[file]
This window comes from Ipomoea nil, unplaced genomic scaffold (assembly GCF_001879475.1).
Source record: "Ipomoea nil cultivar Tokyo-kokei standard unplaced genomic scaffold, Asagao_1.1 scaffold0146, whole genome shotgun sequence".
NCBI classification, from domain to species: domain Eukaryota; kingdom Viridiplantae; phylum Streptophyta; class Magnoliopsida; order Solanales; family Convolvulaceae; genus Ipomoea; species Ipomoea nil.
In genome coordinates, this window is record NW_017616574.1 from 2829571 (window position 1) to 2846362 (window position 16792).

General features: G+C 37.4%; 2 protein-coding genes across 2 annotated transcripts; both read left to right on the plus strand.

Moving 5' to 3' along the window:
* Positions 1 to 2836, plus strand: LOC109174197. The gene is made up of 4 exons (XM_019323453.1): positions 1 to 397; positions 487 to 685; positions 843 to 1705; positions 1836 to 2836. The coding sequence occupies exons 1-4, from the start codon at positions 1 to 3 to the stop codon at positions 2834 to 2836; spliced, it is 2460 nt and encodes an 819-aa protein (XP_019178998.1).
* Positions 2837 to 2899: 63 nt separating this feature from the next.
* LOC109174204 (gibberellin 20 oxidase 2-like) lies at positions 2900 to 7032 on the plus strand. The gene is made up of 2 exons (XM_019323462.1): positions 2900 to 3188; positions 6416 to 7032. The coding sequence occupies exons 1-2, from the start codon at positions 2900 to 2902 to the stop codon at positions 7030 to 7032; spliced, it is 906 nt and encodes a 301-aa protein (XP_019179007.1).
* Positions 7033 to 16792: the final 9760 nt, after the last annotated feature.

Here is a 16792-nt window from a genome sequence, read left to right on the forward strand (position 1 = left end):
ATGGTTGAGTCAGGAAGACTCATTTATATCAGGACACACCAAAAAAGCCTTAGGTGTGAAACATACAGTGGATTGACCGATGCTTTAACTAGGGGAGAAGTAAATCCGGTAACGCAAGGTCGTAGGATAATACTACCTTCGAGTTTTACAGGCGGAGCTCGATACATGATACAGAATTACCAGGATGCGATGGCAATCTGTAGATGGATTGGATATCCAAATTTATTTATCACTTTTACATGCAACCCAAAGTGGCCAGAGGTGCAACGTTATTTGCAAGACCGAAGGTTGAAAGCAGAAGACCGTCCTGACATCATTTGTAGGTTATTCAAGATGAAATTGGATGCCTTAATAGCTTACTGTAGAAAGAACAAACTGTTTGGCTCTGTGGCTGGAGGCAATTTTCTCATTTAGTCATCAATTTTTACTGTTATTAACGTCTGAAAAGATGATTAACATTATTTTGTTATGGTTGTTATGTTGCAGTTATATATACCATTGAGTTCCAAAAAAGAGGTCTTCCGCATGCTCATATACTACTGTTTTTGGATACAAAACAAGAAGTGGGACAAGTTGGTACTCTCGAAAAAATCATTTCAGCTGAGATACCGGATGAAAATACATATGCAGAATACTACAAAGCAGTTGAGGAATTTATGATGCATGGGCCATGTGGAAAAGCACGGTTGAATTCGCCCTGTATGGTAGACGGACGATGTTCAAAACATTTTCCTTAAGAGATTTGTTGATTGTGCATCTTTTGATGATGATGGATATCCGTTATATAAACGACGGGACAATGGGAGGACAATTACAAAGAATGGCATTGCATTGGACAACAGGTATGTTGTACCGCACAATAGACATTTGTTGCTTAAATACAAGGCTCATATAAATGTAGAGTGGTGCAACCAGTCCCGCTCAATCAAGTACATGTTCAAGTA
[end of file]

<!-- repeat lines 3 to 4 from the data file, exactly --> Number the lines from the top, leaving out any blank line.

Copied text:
NCBI classification, from domain to species: domain Eukaryota; kingdom Viridiplantae; phylum Streptophyta; class Magnoliopsida; order Solanales; family Convolvulaceae; genus Ipomoea; species Ipomoea nil.
In genome coordinates, this window is record NW_017616574.1 from 2829571 (window position 1) to 2846362 (window position 16792).